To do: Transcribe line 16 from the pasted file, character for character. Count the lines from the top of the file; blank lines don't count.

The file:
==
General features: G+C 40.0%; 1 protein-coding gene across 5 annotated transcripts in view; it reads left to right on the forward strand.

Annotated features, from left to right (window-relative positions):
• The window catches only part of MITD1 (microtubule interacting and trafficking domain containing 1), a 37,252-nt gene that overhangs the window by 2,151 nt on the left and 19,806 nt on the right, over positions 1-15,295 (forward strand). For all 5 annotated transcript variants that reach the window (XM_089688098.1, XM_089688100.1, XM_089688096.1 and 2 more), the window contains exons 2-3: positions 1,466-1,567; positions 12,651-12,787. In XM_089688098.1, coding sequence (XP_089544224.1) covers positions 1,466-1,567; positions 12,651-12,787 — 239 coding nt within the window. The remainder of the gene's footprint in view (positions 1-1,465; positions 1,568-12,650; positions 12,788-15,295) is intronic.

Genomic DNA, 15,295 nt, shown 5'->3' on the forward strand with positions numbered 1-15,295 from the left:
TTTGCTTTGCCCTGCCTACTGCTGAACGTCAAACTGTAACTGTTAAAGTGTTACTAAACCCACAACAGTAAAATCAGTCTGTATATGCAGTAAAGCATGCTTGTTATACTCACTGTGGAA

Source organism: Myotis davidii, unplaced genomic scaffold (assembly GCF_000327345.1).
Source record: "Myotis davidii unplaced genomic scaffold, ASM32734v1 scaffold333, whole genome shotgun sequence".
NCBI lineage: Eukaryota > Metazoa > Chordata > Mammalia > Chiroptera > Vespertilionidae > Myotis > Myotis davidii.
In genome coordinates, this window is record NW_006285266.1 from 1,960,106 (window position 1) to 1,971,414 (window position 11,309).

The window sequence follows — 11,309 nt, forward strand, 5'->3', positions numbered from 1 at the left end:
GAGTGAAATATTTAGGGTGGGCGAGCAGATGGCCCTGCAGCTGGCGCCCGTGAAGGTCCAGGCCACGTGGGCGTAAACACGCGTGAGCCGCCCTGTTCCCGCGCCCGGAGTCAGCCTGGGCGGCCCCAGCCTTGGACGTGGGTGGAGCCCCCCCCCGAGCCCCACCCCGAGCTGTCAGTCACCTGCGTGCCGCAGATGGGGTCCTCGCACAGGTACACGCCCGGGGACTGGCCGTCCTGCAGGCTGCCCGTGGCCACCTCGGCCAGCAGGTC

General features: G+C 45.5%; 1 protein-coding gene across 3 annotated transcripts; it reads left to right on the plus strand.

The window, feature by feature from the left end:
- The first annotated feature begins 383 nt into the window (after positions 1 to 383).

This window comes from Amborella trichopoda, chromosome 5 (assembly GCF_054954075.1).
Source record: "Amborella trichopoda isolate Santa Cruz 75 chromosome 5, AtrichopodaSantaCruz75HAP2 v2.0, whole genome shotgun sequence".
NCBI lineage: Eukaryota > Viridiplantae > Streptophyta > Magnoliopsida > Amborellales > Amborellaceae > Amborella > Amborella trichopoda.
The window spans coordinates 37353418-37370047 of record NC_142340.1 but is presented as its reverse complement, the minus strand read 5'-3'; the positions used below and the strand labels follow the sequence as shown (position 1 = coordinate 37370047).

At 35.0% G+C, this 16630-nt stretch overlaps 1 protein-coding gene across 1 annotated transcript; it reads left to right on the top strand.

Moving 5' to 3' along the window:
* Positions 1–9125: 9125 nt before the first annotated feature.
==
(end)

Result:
Source record: "Amborella trichopoda isolate Santa Cruz 75 chromosome 5, AtrichopodaSantaCruz75HAP2 v2.0, whole genome shotgun sequence".